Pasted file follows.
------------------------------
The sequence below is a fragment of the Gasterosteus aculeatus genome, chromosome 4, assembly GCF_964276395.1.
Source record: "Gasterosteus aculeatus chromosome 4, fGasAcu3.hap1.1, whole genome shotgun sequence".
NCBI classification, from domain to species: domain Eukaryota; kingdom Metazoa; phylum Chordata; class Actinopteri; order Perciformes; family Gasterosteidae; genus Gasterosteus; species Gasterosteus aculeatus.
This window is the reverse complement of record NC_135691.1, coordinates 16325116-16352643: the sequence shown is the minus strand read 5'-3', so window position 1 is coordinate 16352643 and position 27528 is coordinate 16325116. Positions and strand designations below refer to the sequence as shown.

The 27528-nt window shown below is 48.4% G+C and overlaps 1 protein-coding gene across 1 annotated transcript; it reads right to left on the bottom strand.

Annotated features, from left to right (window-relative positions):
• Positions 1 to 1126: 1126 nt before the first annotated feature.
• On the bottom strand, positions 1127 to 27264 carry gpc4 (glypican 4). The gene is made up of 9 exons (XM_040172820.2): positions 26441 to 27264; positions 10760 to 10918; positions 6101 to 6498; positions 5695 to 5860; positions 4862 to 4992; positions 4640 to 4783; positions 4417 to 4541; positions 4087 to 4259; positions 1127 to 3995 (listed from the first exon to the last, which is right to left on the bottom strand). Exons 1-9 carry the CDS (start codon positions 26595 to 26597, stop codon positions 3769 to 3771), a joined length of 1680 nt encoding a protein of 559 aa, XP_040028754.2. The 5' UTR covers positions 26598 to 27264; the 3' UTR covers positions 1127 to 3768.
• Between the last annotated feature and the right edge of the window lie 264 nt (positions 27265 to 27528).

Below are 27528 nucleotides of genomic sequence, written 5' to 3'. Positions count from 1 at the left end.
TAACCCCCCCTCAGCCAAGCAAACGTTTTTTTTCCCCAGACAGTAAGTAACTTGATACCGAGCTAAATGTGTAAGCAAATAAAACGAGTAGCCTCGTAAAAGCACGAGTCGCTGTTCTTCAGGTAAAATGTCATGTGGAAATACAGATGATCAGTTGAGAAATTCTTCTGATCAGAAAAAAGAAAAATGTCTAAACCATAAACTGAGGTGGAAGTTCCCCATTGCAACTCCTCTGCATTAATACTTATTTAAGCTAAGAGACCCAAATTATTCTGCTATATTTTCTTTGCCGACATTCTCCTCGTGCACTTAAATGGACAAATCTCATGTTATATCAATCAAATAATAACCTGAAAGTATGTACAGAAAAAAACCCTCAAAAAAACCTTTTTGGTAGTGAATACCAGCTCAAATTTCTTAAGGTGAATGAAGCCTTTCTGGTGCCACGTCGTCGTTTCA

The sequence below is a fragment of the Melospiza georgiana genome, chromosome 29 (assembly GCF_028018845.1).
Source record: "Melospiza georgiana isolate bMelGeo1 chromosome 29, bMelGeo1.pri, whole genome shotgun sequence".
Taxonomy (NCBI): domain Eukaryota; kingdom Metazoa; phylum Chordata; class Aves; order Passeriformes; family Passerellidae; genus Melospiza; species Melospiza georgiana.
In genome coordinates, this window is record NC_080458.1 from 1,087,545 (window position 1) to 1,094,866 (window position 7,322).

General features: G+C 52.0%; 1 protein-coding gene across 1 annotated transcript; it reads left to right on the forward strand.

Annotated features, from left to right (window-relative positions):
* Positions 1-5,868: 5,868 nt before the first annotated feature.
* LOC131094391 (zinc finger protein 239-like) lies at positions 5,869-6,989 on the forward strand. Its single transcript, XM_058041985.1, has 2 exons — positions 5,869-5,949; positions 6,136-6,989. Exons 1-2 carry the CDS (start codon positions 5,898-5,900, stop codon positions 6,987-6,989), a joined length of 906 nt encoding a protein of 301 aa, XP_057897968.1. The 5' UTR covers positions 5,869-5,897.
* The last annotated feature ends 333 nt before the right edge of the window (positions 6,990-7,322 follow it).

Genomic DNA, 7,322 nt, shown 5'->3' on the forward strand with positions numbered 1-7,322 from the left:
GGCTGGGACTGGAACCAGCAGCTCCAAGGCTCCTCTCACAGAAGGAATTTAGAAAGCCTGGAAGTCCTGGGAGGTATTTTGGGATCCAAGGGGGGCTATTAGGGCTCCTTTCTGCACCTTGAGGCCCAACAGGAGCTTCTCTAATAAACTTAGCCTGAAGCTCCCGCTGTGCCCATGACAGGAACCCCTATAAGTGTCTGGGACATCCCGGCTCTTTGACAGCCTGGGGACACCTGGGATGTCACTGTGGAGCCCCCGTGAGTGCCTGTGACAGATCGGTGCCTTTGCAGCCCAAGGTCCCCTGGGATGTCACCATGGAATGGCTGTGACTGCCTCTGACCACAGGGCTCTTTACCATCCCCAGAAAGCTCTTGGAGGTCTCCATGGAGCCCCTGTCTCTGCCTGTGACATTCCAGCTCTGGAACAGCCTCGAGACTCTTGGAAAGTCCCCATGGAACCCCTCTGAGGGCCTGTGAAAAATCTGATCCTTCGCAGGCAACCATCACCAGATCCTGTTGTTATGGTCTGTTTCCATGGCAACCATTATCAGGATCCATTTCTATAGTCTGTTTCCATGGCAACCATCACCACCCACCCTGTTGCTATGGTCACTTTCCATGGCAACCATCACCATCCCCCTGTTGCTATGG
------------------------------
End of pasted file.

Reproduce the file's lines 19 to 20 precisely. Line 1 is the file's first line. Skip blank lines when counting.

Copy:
* LOC131094391 (zinc finger protein 239-like) lies at positions 5,869-6,989 on the forward strand. Its single transcript, XM_058041985.1, has 2 exons — positions 5,869-5,949; positions 6,136-6,989. Exons 1-2 carry the CDS (start codon positions 5,898-5,900, stop codon positions 6,987-6,989), a joined length of 906 nt encoding a protein of 301 aa, XP_057897968.1. The 5' UTR covers positions 5,869-5,897.
* The last annotated feature ends 333 nt before the right edge of the window (positions 6,990-7,322 follow it).